He’s from Brooklyn. She’s from Chicago, and for the past 30 years they have been “following their bliss”. Bliss currently means a Las Vegas producing venture, “RainMaker Productions LLC”. Patrick Barney and Susan “Sam” Shockley say their newest business has been quite a challenge.
“Luckily,” says Barney, “We love a challenge.”
But first a bit of background.
Barney and Shockley met some 40 years ago when Shockley was an event planner with a Scottsdale, Arizona Radisson Hotel, and Barney was Coca-Cola’s man in Scottsdale in charge of community relations. Shockley was in Arizona from Chicago because her mother lived in Sun City, Arizona. Barney, a graduate of Niagara University, had worked as a teacher in Utah and Virginia, attended graduate school in Washington, D.C, and entered the corporate world with posts in Virginia, Denver & Phoenix.
Both parties were married at the time they met, so their relationship was simply a business friendship, and eventually they fell out of touch. Adds Shockley with a grin, “I had never thought of Patrick as boyfriend material.”
Ten years after that first meeting, the two ran into each at church. Barney announced he was divorced, and Shockley said she had been divorced as well. They agreed to have lunch, and those lunches continued. The two also shared an enjoyment of movies …and love blossomed…ending up in marriage.
In 1989, a year into the marriage, Shockley was offered a job in Washington D.C. as Best Western’s Worldwide Government Military Sales Manager. The new job took advantage of Shockley’s Scottsdale experience in organizing military reunions and other government gatherings. Barney was fine about re-locating and escaping the corporate world. In the Washington area, Barney taught Business and designed management training programs for various government agencies while at Northern Virginia Community College. He also was the Director of a Small Business Development Center for the SBA in Virginia.
Early in her time with Best Western, Shockley was interviewed on a Fairfax, Va. Public Access TV station. While at the station, she asked the station manager if the station had any movie reviewers. They didn’t, so Shockley and Barney volunteered to produce and deliver a movie review program, “His and Her Movie View”. After their regular work days and on weekends, the couple went to movies, and once a week they talked about those movies on local TV. Their show lasted 20 years. They made more than 600 half-hour TV shows.
Along the way, the couple also started a travel company. “We’ve always had a number of businesses,” says Barney. “Our travel company, 4 More Travel, specialized in food and wine trips all over the world.”
In the digital era, a travel company could travel with its owners. Such was the case four years ago when the couple decided to return to the West and in fact, move to Las Vegas. They brought 4 More Travel with them and started an on-line TV travel show on the Vegas Video Network.
As their TV show subject matter strayed to activities they called “Vegas Beyond the Strip”, the couple was soon interviewing a number of local entertainers. For research, they attended many off-strip shows, noting how many of the local entertainers they saw were talented and needed more opportunities to display that talent. Eighteen months ago, Barney and Shockley decided to leave their TV show, and “following their bliss,” became entertainment producers.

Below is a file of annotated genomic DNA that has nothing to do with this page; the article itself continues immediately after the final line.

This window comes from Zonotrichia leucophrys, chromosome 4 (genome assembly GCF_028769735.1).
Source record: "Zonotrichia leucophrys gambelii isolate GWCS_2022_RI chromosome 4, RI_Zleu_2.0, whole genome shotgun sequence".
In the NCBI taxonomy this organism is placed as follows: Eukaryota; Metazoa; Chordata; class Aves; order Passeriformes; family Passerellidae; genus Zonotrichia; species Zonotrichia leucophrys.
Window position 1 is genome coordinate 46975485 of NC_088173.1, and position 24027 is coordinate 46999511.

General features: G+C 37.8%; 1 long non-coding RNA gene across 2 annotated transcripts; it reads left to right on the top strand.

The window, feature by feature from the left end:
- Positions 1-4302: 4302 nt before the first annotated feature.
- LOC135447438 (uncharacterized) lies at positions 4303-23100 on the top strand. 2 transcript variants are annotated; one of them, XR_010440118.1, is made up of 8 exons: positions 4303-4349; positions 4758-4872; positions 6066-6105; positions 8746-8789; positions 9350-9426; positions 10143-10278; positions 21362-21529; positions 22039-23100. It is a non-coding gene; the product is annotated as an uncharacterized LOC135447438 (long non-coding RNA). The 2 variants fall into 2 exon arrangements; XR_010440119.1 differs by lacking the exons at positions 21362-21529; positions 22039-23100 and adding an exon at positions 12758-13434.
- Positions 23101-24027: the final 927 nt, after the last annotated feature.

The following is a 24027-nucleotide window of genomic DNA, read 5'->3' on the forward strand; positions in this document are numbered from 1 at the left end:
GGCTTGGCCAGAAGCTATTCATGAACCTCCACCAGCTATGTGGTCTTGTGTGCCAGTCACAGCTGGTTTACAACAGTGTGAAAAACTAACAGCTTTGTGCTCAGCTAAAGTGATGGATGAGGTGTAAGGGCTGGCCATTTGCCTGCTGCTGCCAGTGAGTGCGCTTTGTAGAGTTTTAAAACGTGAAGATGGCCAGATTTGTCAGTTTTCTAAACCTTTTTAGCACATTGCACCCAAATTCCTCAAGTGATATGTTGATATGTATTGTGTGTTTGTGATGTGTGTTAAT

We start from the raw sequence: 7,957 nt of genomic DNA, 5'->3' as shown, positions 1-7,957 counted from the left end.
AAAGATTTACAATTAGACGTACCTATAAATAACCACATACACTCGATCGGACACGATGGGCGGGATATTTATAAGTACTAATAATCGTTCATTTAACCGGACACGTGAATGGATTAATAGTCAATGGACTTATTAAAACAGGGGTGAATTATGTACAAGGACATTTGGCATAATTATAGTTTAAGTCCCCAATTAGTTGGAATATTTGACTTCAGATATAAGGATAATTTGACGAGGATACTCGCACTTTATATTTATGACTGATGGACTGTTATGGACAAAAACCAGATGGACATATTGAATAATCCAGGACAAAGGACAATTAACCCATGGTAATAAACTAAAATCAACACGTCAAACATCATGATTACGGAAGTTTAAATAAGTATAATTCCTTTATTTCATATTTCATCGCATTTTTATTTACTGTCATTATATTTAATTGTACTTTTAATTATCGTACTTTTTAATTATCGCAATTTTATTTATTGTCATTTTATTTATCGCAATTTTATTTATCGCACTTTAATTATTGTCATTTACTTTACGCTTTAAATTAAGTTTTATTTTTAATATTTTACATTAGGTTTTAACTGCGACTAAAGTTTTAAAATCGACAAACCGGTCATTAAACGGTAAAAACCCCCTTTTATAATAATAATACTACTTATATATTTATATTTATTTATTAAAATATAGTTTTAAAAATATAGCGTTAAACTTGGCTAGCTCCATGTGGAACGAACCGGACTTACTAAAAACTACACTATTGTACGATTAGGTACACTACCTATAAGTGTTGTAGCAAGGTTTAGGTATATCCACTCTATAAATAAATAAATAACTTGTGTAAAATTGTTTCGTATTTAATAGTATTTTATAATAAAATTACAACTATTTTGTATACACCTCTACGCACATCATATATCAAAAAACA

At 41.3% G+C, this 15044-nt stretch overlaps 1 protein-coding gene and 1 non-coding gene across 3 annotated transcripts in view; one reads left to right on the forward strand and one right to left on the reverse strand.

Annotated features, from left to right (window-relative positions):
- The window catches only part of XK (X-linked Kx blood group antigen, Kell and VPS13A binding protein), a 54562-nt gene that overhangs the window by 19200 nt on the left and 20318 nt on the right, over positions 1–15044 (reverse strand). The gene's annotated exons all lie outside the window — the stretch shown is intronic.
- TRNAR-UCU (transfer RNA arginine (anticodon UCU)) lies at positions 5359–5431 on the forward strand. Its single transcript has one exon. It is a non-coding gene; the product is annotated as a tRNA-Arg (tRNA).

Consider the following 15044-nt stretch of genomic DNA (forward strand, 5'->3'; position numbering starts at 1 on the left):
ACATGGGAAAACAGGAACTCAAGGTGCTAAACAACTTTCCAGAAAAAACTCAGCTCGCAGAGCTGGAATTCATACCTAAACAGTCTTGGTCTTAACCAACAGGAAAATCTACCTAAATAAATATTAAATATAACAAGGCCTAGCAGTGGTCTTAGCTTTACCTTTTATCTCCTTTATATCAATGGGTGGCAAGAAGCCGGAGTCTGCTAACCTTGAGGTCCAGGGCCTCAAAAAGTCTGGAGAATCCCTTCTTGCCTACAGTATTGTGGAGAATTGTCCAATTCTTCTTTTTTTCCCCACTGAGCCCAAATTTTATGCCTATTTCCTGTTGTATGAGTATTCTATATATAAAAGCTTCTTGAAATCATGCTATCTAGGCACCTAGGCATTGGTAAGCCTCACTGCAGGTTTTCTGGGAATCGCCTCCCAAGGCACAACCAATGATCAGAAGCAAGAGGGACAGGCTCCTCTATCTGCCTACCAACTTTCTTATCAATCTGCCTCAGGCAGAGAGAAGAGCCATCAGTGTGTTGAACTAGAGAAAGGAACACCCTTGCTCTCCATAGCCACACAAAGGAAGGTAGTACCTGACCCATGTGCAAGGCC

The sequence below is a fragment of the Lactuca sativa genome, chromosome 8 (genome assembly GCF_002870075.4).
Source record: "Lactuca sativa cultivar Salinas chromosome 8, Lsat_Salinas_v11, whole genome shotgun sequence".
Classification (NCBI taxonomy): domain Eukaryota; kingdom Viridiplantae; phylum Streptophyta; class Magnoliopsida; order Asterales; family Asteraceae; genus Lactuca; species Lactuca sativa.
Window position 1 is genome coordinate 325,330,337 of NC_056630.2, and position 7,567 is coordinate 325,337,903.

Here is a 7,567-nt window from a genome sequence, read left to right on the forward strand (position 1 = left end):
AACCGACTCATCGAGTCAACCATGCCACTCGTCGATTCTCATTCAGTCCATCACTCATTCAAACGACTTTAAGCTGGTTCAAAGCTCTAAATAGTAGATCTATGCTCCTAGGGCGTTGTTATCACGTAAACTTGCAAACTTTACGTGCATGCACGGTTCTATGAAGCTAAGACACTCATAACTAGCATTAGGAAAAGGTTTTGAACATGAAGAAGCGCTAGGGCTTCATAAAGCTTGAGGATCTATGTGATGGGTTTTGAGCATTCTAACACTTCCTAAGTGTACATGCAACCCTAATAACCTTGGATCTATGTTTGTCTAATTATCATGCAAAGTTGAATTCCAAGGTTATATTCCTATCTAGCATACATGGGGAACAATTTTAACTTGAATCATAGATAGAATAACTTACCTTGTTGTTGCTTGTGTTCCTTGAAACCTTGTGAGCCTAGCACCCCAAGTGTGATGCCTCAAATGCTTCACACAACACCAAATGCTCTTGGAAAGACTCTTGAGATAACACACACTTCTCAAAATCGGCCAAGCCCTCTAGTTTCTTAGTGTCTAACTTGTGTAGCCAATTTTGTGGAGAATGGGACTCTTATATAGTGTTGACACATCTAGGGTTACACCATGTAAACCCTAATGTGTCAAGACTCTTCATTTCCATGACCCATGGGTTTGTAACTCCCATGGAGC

Then the learning began.
Though the couple was familiar with marketing, they had to “learn the ropes” about producing shows in Las Vegas. They knew their goal as producers was to produce great off-strip shows, reward talent by paying them well and possibly make a little money along the way. Searches for venues and available talent began.
The first shows produced by RainMaker Productions were variety shows, but with the free variety shows offered by a number of local casinos, the RainMaker shows were only modestly successful. RainMaker then targeted their production efforts to “whole” shows, such as “50 Pounds from Stardom” and “Elisa Fiorillo: Beauty and the Beat”. “We were very proud of these shows,” said Shockley. (The video below features the ladies starring in 50 Pounds from Stardom when they appeared at an early RainMaker variety show.)
Were these shows moneymakers? “Let’s just say that we wish more people could have seen these great shows,” answered Barney.
“We must find a way to attract visitors as well as locals to our wonderful off-the-Strip talents,” adds Shockley. “Visitors need to know that in addition to seeing a name performer on the Strip and paying $100 or more for a ticket, they can have great off-strip entertainment on the other nights of their visit for reasonable prices. Locals, on the other hand, need to realize that talent should not be devalued so much that only free shows are on their calendars.”
Says Barney, “We’ll keep working to find the right mix of talent, location, audience and price. Our dream is to own or lease a permanent location for our shows.”
A permanent location would have helped recently when one of RainMaker’s shows was cancelled when the library location for the show was shut down due to a police investigation. “We had not planned on this kind of Act of God, a disappointment for all concerned,” said Barney. “We will try to re-schedule that show in the future.”
RainMaker’s final production of the year, one that the producers admit they can’t help but being excited about, is a holiday show, “A Swingin’ Christmas” featuring Las Vegas newcomer Amanda King. Rainmaker is producing her first show in Las Vegas. (Show time is 7:30 p.m. December 2 at Summerlin Library Theater. Tickets are priced at $25.) “Amanda’s a great talent and we are so pleased to be partnering with her,” said Shockley.
And next year?
“We’re not going away,” says Barney. “Stay tuned.”